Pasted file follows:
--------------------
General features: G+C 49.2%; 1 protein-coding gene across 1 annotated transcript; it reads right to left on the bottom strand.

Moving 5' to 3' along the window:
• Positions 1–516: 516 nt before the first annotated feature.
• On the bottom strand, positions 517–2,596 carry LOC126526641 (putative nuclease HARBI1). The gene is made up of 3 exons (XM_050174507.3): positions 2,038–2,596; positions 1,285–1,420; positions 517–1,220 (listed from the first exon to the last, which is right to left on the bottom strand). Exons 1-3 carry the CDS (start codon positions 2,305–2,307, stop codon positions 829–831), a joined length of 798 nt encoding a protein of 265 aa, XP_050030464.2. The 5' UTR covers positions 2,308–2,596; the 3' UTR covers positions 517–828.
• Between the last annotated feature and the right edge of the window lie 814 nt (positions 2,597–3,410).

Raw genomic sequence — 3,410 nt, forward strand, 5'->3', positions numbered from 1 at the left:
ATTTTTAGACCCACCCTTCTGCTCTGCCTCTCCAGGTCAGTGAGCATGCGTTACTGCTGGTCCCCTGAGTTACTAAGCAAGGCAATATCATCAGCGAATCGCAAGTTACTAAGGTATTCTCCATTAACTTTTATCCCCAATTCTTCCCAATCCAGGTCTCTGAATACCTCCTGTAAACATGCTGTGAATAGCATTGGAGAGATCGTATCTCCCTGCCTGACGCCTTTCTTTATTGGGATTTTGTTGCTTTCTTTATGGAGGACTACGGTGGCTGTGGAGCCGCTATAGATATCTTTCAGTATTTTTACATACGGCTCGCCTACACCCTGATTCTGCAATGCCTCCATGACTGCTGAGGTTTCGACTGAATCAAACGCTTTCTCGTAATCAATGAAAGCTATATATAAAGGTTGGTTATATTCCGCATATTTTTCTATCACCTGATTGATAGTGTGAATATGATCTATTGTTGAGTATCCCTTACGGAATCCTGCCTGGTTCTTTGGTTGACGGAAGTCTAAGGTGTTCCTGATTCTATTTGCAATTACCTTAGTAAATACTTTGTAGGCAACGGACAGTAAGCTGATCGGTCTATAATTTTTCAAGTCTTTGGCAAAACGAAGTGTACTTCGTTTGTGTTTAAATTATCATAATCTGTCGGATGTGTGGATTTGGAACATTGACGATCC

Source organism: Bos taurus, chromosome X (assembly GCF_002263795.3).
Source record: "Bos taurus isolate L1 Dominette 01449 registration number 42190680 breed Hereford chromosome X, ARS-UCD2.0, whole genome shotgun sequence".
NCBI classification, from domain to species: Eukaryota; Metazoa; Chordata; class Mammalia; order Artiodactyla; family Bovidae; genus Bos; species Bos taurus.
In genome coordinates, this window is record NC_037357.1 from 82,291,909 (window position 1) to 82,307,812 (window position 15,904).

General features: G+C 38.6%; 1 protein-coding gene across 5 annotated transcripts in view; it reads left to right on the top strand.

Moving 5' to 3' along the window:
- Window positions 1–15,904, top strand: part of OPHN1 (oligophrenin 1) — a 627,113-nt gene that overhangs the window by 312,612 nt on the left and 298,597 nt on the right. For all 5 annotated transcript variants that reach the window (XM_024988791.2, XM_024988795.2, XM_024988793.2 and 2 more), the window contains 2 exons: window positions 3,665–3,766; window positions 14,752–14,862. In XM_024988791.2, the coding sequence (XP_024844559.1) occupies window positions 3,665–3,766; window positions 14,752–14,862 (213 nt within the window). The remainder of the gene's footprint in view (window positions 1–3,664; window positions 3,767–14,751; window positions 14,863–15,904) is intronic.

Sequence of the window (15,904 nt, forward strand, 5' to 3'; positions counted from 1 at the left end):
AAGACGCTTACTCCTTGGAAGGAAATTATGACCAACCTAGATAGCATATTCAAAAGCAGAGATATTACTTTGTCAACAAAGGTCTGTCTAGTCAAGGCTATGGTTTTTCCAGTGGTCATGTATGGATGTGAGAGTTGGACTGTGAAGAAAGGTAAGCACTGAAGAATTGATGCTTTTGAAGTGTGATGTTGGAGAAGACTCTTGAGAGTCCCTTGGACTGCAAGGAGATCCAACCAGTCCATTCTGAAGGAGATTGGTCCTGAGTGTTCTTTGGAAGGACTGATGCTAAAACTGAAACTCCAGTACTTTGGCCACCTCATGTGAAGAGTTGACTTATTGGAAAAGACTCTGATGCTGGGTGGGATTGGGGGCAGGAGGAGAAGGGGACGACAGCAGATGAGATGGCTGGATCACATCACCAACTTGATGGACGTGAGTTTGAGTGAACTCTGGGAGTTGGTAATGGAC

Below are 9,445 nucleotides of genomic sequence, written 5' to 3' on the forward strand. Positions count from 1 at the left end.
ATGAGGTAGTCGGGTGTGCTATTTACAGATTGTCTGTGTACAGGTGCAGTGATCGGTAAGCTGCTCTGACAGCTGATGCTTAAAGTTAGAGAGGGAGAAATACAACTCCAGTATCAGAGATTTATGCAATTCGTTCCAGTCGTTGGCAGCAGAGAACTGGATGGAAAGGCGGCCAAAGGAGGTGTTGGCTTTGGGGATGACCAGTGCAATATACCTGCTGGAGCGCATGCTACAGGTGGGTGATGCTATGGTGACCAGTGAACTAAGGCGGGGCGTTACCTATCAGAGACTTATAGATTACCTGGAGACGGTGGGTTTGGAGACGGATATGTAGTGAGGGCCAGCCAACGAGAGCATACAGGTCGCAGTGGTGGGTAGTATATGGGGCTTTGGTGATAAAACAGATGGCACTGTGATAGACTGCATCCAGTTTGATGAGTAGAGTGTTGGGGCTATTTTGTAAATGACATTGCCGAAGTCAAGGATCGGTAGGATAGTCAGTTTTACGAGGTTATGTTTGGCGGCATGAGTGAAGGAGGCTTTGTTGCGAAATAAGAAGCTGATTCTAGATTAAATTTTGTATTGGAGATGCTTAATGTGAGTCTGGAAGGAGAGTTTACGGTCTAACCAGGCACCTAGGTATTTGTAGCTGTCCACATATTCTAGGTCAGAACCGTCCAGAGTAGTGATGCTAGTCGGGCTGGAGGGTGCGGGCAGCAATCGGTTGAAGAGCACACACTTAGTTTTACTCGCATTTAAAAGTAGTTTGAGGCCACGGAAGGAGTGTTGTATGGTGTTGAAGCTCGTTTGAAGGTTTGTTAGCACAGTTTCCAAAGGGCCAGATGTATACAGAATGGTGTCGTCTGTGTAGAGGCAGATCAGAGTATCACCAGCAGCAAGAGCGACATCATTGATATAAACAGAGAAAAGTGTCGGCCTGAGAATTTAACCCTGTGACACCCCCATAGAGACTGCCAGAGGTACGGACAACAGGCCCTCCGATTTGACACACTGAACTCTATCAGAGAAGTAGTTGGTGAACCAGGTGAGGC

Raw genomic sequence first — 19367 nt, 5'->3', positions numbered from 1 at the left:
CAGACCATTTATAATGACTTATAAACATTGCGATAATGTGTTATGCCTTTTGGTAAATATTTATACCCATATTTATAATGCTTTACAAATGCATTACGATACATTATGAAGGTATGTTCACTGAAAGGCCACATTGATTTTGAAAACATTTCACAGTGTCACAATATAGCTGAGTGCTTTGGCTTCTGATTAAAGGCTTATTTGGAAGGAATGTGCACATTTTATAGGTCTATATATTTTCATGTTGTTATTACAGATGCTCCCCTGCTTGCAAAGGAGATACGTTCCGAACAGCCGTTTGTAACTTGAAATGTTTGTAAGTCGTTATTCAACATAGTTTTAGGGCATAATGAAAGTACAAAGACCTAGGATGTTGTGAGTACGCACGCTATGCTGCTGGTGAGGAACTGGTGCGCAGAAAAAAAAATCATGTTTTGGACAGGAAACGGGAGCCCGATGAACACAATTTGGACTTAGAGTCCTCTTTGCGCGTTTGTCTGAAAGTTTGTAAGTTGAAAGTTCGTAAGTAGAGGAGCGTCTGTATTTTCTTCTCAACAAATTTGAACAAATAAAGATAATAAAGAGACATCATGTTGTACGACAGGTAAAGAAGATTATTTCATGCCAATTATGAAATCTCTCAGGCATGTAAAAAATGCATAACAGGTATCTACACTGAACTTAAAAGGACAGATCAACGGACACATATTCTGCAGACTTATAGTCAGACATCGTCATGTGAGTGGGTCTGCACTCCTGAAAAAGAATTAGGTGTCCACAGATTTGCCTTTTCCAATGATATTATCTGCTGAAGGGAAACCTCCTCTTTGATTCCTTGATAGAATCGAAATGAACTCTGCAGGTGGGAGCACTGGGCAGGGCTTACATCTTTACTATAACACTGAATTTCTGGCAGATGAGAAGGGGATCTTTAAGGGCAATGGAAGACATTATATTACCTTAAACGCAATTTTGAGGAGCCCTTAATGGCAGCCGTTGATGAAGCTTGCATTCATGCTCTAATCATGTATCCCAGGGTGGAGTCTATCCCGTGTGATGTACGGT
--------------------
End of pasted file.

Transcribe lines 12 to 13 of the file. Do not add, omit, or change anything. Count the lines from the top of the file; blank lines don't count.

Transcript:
General features: G+C 38.6%; 1 protein-coding gene across 5 annotated transcripts in view; it reads left to right on the top strand.

Moving 5' to 3' along the window: